Juan Guaido, President of Venezuela's National Assembly, holds a copy of Venezuelan constitution during a rally against Venezuelan President Nicolas Maduro's government and to commemorate the 61st anniversary of the end of the dictatorship of Marcos Perez Jimenez in Caracas, Venezuela January 23, 2019. (Carlos Garcia Rawlins/REUTERS)

Canada joins the U.S. in recognizing Guaido as Venezuela’s interim president

Canada joined the United States, the Organization of American States, and ten other Latin American states in recognizing Venezuela’s parliamentary speaker, Juan Guaido, as the country’s interim president, officials at Global Affairs Canada told Radio Canada international.

Guaido took an oath swearing himself in as Venezuela’s interim president on Wednesday as hundreds of thousands marched in capital Caracas to demand the end of socialist leader Nicolas Maduro’s government.

A statement issued by the so-called Lima Group, a coalition of 12 countries opposed to the government of Venezuelan President Nicolas Maduro, said the governments of Argentina, Brazil, Canada, Chile, Colombia, Costa Rica, Guatemala, Honduras, Panama, Paraguay, and Peru “recognize and express their full support” for Guaido.

Guaido, head of the opposition-run Congress, had said he would be willing to assume the presidency on an interim basis with the support of the armed forces to call elections.

The statement expressed the Lima Group’s support for the “beginning of the process of democratic transition in Venezuela within the framework of its Constitution, in order to hold new elections, in the shortest time, with the participation of all political actors and with the international guarantees and standards necessary for a democratic process.”

It also condemned the acts of violence that occurred in Venezuela, urging all sides to maintain the rule of law and uphold the fundamental rights and social peace “while the transition of government takes place.”

Uncharted territory

Opposition supporters take part in a rally against Venezuelan President Nicolas Maduro’s government and to commemorate the 61st anniversary of the end of the dictatorship of Marcos Perez Jimenez in Caracas, Venezuela January 23, 2019. (Carlos Garcia Rawlins/REUTERS)

Guaido’s declaration takes Venezuela into uncharted territory, with the possibility of the opposition now running a parallel government recognized abroad as legitimate but without control over state functions.

In a televised broadcast from the presidential palace, Maduro accused the opposition of seeking to stage a coup with the support of the United States, which he said was seeking to govern Venezuela from Washington.

“We’ve had enough interventionism, here we have dignity, damn it! Here is a people willing to defend this land,” said Maduro, flanked by top Socialist Party leaders, although the defense minister and members of the military high command were absent.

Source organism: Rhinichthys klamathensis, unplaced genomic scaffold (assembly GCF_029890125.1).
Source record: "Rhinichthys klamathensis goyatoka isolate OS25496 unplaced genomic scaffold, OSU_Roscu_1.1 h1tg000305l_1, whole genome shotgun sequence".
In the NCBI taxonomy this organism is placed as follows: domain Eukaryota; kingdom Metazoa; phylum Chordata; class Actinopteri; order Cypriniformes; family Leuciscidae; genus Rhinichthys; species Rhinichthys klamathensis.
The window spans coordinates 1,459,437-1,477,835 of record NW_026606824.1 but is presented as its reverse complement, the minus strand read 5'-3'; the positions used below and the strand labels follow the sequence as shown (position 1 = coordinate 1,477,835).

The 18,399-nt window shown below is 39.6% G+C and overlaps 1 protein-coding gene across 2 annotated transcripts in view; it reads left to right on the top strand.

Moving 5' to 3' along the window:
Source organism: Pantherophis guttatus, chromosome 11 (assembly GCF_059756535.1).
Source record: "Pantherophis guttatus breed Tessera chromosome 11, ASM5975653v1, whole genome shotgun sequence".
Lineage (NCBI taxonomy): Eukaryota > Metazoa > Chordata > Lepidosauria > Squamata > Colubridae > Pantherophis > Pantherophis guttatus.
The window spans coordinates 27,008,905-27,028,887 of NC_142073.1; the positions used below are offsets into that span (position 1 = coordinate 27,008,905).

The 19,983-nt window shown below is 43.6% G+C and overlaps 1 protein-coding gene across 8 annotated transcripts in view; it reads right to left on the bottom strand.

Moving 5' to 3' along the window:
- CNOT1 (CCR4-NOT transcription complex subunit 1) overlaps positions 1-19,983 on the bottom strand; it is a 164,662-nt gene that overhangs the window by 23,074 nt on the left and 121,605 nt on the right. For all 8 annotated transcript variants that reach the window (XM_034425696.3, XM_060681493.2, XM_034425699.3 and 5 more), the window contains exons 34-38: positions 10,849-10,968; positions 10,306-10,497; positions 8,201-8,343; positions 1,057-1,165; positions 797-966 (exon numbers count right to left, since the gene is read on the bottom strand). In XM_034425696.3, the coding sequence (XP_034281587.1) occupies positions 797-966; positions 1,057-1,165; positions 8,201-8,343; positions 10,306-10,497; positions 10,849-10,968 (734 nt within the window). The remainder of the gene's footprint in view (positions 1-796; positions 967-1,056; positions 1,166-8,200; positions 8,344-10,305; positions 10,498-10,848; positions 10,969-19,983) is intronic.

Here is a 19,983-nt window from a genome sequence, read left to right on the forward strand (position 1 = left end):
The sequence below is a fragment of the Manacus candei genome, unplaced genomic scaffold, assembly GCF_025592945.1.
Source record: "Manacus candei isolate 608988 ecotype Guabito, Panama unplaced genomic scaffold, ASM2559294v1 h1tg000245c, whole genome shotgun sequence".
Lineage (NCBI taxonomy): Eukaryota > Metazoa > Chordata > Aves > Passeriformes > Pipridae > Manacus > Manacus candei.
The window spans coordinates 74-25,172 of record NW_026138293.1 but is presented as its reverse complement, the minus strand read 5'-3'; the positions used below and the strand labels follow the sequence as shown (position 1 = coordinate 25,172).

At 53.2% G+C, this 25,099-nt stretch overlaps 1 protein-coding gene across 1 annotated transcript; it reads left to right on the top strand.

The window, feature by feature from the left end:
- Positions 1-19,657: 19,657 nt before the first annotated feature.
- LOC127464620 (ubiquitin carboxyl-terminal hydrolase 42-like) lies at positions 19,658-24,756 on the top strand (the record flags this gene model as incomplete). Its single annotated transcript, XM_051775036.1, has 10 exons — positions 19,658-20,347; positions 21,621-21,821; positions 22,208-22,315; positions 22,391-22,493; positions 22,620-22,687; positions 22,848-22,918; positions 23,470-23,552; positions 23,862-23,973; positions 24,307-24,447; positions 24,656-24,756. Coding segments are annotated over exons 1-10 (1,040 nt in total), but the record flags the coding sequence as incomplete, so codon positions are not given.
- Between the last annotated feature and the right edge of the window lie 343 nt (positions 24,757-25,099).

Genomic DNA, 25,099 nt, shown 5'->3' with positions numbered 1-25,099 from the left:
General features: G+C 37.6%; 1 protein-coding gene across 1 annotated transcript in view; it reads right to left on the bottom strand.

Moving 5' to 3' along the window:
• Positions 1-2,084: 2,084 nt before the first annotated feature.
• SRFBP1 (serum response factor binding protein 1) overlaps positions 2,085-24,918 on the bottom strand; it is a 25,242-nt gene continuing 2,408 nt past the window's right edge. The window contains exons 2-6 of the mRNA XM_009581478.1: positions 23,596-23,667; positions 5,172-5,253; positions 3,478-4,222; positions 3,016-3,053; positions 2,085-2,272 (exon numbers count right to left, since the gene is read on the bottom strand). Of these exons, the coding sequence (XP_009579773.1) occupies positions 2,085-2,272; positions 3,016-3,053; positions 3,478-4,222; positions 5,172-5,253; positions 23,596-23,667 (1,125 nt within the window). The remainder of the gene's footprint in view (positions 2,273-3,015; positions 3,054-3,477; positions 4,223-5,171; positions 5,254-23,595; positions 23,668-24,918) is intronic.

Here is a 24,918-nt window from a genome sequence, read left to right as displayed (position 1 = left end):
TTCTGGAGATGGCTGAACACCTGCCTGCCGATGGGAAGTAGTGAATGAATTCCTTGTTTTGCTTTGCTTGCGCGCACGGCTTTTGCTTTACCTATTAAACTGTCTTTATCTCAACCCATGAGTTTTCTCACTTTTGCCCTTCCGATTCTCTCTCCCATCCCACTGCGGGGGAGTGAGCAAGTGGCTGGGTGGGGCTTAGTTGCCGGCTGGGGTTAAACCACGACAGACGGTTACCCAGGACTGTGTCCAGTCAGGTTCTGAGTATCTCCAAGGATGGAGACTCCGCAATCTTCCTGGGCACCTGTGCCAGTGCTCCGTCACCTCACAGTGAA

Legitimacy questioned

Venezuela’s President Nicolas Maduro and his wife Cilia Flores, attend a meeting with supporters in Caracas, Venezuela January 22, 2019. (Miraflores Palace/Handout via REUTERS)

On Jan. 10, when Maduro was sworn in for another term, Foreign Affairs Minister Chrystia Freeland issued a strongly worded statement refusing to recognize his legitimacy.

“Having seized power through fraudulent and anti-democratic elections held on May 20, 2018, the Maduro regime is now fully entrenched as a dictatorship,” Freeland said. “The suffering of Venezuelans will only worsen should he continue to illegitimately cling to power.”

She called on Maduro to “immediately cede power to the democratically-elected National Assembly until new elections are held, which must include the participation of all political actors and follow the release of all political prisoners in Venezuela.”

Canada has also imposed targeted sanctions against 70 Venezuelan officials and, in collaboration with five other countries in the Americas, referred the situation in Venezuela to the International Criminal Court, she added.

Canada has also taken steps to downgrade diplomatic relations and restrict engagement with Venezuela, Freeland said.

Maduro has presided over Venezuela’s spiral into its worst-ever economic crisis, with hyperinflation forecast to reach 10 million percent this year. Some 3 million Venezuelans have fled abroad over the past five years to escape widespread shortages of food and medicine.

Since 2017, Canada has provided $2.21 million in humanitarian assistance funding to directly help meet the needs of the most vulnerable populations affected by the crisis, both in Venezuela and for those who have fled to Colombia.

With files from Reuters

Categories: International, Politics
Tags: , , ,

Do you want to report an error or a typo? Click here!

For reasons beyond our control, and for an undetermined period of time, our comment section is now closed. However, our social networks remain open to your contributions.